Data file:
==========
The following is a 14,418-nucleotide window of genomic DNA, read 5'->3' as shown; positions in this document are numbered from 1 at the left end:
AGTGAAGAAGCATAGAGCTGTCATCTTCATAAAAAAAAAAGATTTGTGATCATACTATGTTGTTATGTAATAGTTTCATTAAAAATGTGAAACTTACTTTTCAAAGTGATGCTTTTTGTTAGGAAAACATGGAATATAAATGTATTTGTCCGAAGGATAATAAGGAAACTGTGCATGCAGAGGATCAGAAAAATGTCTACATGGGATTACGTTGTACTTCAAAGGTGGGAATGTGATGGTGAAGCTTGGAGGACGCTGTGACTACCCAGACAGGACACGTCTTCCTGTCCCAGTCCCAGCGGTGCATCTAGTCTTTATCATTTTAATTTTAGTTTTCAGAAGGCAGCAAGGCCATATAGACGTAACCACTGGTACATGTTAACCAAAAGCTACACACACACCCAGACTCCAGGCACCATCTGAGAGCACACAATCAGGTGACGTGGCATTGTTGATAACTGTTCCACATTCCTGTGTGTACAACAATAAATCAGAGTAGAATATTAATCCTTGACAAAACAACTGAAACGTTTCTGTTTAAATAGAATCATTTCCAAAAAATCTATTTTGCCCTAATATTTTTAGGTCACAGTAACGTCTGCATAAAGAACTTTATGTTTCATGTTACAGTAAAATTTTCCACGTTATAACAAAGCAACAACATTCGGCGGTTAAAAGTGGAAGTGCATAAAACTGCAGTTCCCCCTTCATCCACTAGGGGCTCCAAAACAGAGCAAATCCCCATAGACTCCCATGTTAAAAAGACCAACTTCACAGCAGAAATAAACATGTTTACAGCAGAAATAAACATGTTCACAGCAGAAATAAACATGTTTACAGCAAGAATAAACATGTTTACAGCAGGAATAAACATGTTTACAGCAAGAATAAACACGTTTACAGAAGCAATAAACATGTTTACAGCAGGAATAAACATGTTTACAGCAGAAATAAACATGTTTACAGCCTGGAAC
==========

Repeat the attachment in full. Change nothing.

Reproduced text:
The following is a 14,418-nucleotide window of genomic DNA, read 5'->3' as shown; positions in this document are numbered from 1 at the left end:
AGTGAAGAAGCATAGAGCTGTCATCTTCATAAAAAAAAAAGATTTGTGATCATACTATGTTGTTATGTAATAGTTTCATTAAAAATGTGAAACTTACTTTTCAAAGTGATGCTTTTTGTTAGGAAAACATGGAATATAAATGTATTTGTCCGAAGGATAATAAGGAAACTGTGCATGCAGAGGATCAGAAAAATGTCTACATGGGATTACGTTGTACTTCAAAGGTGGGAATGTGATGGTGAAGCTTGGAGGACGCTGTGACTACCCAGACAGGACACGTCTTCCTGTCCCAGTCCCAGCGGTGCATCTAGTCTTTATCATTTTAATTTTAGTTTTCAGAAGGCAGCAAGGCCATATAGACGTAACCACTGGTACATGTTAACCAAAAGCTACACACACACCCAGACTCCAGGCACCATCTGAGAGCACACAATCAGGTGACGTGGCATTGTTGATAACTGTTCCACATTCCTGTGTGTACAACAATAAATCAGAGTAGAATATTAATCCTTGACAAAACAACTGAAACGTTTCTGTTTAAATAGAATCATTTCCAAAAAATCTATTTTGCCCTAATATTTTTAGGTCACAGTAACGTCTGCATAAAGAACTTTATGTTTCATGTTACAGTAAAATTTTCCACGTTATAACAAAGCAACAACATTCGGCGGTTAAAAGTGGAAGTGCATAAAACTGCAGTTCCCCCTTCATCCACTAGGGGCTCCAAAACAGAGCAAATCCCCATAGACTCCCATGTTAAAAAGACCAACTTCACAGCAGAAATAAACATGTTTACAGCAGAAATAAACATGTTCACAGCAGAAATAAACATGTTTACAGCAAGAATAAACATGTTTACAGCAGGAATAAACATGTTTACAGCAAGAATAAACACGTTTACAGAAGCAATAAACATGTTTACAGCAGGAATAAACATGTTTACAGCAGAAATAAACATGTTTACAGCCTGGAAC